Reverse Logistics: From Black Hole to Untapped Revenue Stream

Recognizing that reverse logistics can drive real impact to the bottom line, this is an area of high priority for companies looking to reduce costs, add efficiencies, improve the customer experience and build sustainable supply chain practices. As a result, manufacturers are uncovering the hidden value of returned assets and streamlining return, repair and product reallocation processes. Find out how you're company can benefit from effective reverse logistics management.

By · December 29, 2010

Recognizing that reverse logistics can drive real impact to the bottom line, this is an area of high priority for companies looking to reduce costs, add efficiencies, improve the customer experience and build sustainable supply chain practices. As a result, manufacturers are uncovering the hidden value of returned assets and streamlining return, repair and product reallocation processes.

Once a supply chain afterthought, reverse logistics has evolved into a highly complex endeavor. This is especially true in the hitech/electronics sector, where product lifecycles have dramatically shortened, global service networks create more supply chain complexity, products are highly customized to consumer preferences and sustainable practices are increasingly required.

imageThe primary driver of reverse logistics is the staggering cost of returns. In 2009, retail returns in the United States amounted to $185 billion, equal to about 8 percent of the estimated $2.3 trillion in retail products sold by members of the National Retail Federation.


To learn more about Reverse Logistics and how it can help you reduce costs, simply fill-out the information below and download our FREE White Paper.


Subscribe to Logistics Management Magazine!

Subscribe today. It's FREE!
Get timely insider information that you can use to better manage your entire logistics operation.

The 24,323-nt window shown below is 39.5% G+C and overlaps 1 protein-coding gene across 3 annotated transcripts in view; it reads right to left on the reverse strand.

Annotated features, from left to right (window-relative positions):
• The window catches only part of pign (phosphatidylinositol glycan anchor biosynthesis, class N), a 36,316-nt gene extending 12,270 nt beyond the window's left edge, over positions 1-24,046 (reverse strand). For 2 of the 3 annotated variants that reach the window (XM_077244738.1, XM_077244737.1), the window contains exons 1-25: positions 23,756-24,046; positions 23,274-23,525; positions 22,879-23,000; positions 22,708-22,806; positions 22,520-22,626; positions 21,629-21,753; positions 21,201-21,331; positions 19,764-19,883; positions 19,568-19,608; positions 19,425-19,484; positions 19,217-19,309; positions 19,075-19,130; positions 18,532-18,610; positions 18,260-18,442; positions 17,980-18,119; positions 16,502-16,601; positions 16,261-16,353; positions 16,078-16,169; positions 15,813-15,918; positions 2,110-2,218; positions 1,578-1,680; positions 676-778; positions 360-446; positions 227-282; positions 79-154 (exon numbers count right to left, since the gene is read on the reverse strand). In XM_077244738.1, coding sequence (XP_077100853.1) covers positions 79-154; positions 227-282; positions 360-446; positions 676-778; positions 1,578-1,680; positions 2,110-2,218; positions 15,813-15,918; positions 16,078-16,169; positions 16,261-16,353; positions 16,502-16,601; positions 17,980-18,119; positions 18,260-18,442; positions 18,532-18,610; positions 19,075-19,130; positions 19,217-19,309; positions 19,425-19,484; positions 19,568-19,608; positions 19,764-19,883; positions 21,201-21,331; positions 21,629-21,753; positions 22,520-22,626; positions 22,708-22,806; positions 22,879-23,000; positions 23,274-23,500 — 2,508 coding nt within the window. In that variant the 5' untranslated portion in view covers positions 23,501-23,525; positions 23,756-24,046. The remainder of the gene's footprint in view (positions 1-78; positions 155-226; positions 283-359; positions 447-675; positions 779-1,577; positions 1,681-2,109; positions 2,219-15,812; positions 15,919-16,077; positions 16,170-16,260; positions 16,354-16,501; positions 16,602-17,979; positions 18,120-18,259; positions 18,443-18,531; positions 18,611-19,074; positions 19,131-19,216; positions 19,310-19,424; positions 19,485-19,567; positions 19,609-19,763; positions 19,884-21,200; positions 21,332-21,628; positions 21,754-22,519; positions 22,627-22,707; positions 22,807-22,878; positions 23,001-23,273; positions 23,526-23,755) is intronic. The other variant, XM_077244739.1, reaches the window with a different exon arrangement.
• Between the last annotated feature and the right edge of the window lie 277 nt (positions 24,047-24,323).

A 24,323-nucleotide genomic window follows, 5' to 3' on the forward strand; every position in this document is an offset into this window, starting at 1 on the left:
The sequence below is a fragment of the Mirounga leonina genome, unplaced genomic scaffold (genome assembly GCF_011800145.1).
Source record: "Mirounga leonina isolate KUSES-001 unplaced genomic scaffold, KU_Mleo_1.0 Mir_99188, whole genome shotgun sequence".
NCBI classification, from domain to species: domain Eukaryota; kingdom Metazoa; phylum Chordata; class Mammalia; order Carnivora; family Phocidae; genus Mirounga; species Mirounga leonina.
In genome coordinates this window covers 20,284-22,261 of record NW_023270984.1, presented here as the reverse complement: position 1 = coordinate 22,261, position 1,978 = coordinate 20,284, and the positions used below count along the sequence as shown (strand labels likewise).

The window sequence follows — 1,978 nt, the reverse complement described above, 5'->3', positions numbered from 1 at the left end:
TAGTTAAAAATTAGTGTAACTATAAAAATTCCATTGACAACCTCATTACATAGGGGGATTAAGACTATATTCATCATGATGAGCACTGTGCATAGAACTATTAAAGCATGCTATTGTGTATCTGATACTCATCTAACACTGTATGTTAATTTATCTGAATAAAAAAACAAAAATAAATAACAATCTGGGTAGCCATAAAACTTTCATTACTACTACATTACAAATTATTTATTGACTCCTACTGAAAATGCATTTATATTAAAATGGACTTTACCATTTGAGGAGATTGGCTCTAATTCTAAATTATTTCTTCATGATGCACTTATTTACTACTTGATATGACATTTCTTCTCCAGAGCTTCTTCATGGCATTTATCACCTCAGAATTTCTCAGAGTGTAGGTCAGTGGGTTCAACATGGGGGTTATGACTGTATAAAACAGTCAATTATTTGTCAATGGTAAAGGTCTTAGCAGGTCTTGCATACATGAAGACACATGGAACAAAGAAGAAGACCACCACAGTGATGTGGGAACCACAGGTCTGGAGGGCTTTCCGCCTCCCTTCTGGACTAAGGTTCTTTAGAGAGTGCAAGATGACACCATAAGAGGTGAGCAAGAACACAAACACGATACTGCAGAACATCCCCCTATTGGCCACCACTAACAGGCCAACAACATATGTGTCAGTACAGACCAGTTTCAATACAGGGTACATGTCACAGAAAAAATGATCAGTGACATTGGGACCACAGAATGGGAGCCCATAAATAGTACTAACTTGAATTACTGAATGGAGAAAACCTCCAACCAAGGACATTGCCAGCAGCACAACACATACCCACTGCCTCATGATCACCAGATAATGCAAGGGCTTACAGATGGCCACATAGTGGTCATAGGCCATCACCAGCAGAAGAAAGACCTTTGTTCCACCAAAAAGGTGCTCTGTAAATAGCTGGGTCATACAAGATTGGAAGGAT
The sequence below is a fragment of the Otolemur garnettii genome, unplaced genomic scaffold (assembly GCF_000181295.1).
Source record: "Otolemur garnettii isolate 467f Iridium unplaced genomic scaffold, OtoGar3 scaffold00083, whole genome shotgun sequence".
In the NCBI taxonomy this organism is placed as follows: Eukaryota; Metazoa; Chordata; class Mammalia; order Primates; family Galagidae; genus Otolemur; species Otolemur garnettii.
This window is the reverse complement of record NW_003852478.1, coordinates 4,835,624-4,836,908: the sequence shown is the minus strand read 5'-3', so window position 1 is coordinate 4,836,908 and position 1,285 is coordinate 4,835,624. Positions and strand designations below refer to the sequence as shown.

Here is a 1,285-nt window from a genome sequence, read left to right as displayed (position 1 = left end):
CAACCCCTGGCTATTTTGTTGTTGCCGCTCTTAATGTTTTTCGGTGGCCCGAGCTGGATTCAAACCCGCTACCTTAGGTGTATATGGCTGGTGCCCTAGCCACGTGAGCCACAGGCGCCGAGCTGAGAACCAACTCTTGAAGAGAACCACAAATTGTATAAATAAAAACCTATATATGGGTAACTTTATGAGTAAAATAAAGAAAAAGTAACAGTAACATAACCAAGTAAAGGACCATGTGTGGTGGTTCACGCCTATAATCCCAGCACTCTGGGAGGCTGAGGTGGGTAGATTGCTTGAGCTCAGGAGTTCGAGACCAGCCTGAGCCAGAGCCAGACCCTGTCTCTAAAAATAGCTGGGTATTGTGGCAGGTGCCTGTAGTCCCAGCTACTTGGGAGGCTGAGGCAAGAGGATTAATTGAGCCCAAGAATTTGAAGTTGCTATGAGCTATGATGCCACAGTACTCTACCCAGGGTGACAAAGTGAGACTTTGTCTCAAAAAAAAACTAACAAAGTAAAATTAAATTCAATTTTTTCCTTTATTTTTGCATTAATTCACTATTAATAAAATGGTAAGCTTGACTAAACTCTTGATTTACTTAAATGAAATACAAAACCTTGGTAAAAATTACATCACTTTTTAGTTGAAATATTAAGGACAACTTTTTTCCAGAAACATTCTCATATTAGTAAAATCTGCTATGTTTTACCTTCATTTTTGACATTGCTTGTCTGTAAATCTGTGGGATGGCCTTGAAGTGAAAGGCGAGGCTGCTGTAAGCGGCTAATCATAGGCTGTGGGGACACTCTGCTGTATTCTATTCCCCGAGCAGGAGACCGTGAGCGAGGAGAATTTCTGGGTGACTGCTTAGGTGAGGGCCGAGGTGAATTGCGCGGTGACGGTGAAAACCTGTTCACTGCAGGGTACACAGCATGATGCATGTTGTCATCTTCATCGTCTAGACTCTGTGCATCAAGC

Start your FREE subscription today!

Article Topics

All Topics
Latest Whitepaper
Boost your retail performance with an integrated solution
From outbound and inbound route planning to inventory management, and workforce optimization to home delivery planning, your planners need the full picture to make the best decisions.
Download Today!
From the September 2017 Logistics Management Magazine Issue
While Amazon’s recent bid to purchase Whole Foods made mainstream headlines, the e-commerce giant will still need to adhere to time-tested realities. Any way you slice it, the integrated U.S. cold chain requires optimized service from existing ports, 3PLs, cold storage warehousing, transportation providers and high-value vendors.
Improving 3PL Management: Glanbia Adds Muscle to Logistics
Why Retail Supply Chain Transformations Fail - and how to get it right
View More From this Issue
Subscribe to Our Email Newsletter
Sign up today to receive our FREE, weekly email newsletter!
EDITORS' PICKS
26th Annual Study of Logistics and Transportation Trends: Transportation at Digital Speed
While a majority of companies strongly agree that transportation is a strategically important...
34th Annual Quest for Quality Awards: Winners Revealed
Which carriers, third-party logistics providers, and North American ports have crossed the service...

2017 Salary Survey: Fresh Voices Express Optimism
Our “33rd Annual Salary Survey” reflects more diversity entering the logistics management...
LM Exclusive: Major Modes Join E-commerce Mix
While last mile carriers receive much of the attention, the traditional modal heavyweights are in...